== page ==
1 8 1 2.
H I S T O R Y
O H I O.
WITH PORTRAITS AND BIOGRAPHIES
PROMINENT CITIZENS AND PIONEERS.
The world's history is a divine poem, of which the history of every nation is a canto and
every man is a word... GARFIELD.
H. Z. W I L L I A M S & B R O.
1 8 8 2.
D. P. Hurlbut, a native of Vermont, was born in Chittenden county in 1809. He came to Ohio in 1832 and settled in Geauga county. After about one year he left the State and did not return till 1837, when he settled in Madison township. He married, in 1834, Maria Woodbury, a native of New Hampshire. Nine children blessed this union, seven of whom are living, viz. Wheeler W., Emily A., Emory A., George M., Henry K.. Phebe M., and John L. Mr. Hurlbut purchased his farm at one dollar an acre, land which would now bring in the market eighty times that amount.
There are in Gibsonburg three churches -- Evangelical, Lutheran, and Methodist. The first named was organized long before the town had an existence. There is one other -- the United Brethren, one mile south of the village, which for convenience will be sketched in this connection.
Salem church, United Brethren, was organized near the time of the organization of the Evangelical church. The first members were the families of Jacob Garn, John Reed, and Lucas Fleck. John Long and Peter Fleck were the first preachers. The old log meeting-house was built in 1845. The present house, one mile directly south of Gibsonburg, was built in 1864. There are about seventy members.
Pioneer Women of the Western Reserve
UNDER THE AUSPICES OF
THE WOMEN'S DEPARTMENT OF THE CLEVELAND
MRS. GERTRUDE VAN RENSSELAER WICKHAM,
242 HARKNESS AVE.
P A R T T H R E E.
P R I C E 40 C E N T S E A C H.
Document: 1909 Basil Meek comments (excerpts)
Source: Twentieth Century History of Sandusky... IL, 1909.
Note: The brief notice saying that "Rev. D. P. Hurlbut gave the land where the [UBC] log church was built" is probably a correct statement Lynette Purkey McCullough says that Hurlbut became a member of the United Brethren in 1843 and that he "was ordained in 1846." In 1845 he may have already owned land south of Gibsonburg. However, he did not settle permanently there until after having first served as a United Brethren minister in Lucas Co., OH. McCullough says that Hurlbut and his wife were living there (in Monclova) and that "Phoebe was born there in 1847." Hurlbut's actions and movements prior to 1843 are practically unknown. Elsewhere Meek quotes Jennie Edward as saying: "The last time I saw him [Hurlbut] he said he was preaching on his own hook, Jesus Christ being his presiding elder, the world his circuit and Heaven his home." While this remembrance probably dates to after Hurlbut's 1852 excommunication from the United Brethren, it might just as well describe his activities prior to joining that group in 1843.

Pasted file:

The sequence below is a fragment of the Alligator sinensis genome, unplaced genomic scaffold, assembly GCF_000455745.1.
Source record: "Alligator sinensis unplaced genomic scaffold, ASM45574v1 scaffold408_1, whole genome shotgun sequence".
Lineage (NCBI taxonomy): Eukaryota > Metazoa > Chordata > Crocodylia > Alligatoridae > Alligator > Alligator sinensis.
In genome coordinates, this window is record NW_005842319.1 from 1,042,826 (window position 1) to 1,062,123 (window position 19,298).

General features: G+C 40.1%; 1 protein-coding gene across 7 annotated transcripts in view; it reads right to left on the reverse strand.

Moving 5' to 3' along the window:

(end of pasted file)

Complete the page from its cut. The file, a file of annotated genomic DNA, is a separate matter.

TWENTIETH CENTURY HISTORY
SANDUSKY COUNTY, OHIO
R E P R E S E N T A T I V E C I T I Z E N S
EDITED AND COMPILED
B A S I L M E E K
"History is Philosophy Teaching by Example"
RICHMOND-ARNOLD PUBLISHING CO.
GEO. RICHMOND, Pres. C. F. ARNOLD, Sec. and Treas.
Document: 1915 Basil Meek comments (excerpts)
Source: Year Book of the Sandusky County Pioneer and Historical Association OH, 1915.
Note: Here Meek passes along a story he heard told by Jennie Edward at an annual meeting of the Sandusky area "pioneers." The entire story of Hurlbut's association with "Father Hawkins" is suspect. It is not elsewhere documented and the dates given (1846 or 1847) are about three years too late to coincide with known Millerite millenarian activities in the area. The "D. L. Hurlbut" spoken of here is doubtless D. P. Hurlbut and he may have indeed been living near Fremont, in Madison Co., OH, during the height of the Millerite anticipations. Assuming that this was in early 1843, it may be that Hurlbut evolved from being a non-denominational preacher in about 1840, to becoming associated with the Millerites, to finally operating as a licensed (but not yet ordained) United Brethren preacher by mid-1843. Lynette Purkey McCullough says that Hurlbut "joined the Sandusky Conference [of the UBC] at Beaver Creek Schoolhouse in 1843 and became a circuit rider minister. He was ordained in 1846."